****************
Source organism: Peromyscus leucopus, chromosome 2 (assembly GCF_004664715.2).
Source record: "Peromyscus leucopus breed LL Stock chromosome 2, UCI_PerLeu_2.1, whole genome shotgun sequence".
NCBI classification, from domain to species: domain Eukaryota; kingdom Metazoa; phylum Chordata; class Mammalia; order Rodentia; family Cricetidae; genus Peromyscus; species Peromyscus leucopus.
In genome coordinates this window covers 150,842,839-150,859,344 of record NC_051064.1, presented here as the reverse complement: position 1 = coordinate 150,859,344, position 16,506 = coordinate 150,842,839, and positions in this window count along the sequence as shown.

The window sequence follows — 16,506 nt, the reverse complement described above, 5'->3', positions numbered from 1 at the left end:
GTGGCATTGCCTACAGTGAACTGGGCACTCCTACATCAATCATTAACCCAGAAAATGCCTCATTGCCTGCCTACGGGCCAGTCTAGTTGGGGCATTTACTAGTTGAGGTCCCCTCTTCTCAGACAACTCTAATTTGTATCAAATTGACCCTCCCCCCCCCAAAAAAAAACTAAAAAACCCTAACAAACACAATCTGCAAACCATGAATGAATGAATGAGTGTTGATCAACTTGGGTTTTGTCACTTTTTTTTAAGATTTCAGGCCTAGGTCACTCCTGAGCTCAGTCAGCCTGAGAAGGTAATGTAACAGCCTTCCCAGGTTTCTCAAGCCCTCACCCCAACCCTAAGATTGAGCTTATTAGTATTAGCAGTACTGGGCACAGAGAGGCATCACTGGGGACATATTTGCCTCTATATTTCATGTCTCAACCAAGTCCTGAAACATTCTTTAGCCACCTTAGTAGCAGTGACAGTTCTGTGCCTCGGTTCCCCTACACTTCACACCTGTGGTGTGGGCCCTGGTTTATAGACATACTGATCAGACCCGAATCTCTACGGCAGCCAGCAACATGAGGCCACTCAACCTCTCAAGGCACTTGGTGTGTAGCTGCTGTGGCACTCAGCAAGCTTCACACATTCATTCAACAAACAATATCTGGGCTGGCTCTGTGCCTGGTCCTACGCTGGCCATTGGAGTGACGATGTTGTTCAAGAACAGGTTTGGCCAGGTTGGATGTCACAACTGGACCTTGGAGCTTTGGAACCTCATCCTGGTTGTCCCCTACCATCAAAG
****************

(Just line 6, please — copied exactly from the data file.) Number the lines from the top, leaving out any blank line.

GTGGCATTGCCTACAGTGAACTGGGCACTCCTACATCAATCATTAACCCAGAAAATGCCTCATTGCCTGCCTACGGGCCAGTCTAGTTGGGGCATTTACTAGTTGAGGTCCCCTCTTCTCAGACAACTCTAATTTGTATCAAATTGACCCTCCCCCCCCCAAAAAAAAACTAAAAAACCCTAACAAACACAATCTGCAAACCATGAATGAATGAATGAGTGTTGATCAACTTGGGTTTTGTCACTTTTTTTTAAGATTTCAGGCCTAGGTCACTCCTGAGCTCAGTCAGCCTGAGAAGGTAATGTAACAGCCTTCCCAGGTTTCTCAAGCCCTCACCCCAACCCTAAGATTGAGCTTATTAGTATTAGCAGTACTGGGCACAGAGAGGCATCACTGGGGACATATTTGCCTCTATATTTCATGTCTCAACCAAGTCCTGAAACATTCTTTAGCCACCTTAGTAGCAGTGACAGTTCTGTGCCTCGGTTCCCCTACACTTCACACCTGTGGTGTGGGCCCTGGTTTATAGACATACTGATCAGACCCGAATCTCTACGGCAGCCAGCAACATGAGGCCACTCAACCTCTCAAGGCACTTGGTGTGTAGCTGCTGTGGCACTCAGCAAGCTTCACACATTCATTCAACAAACAATATCTGGGCTGGCTCTGTGCCTGGTCCTACGCTGGCCATTGGAGTGACGATGTTGTTCAAGAACAGGTTTGGCCAGGTTGGATGTCACAACTGGACCTTGGAGCTTTGGAACCTCATCCTGGTTGTCCCCTACCATCAAAG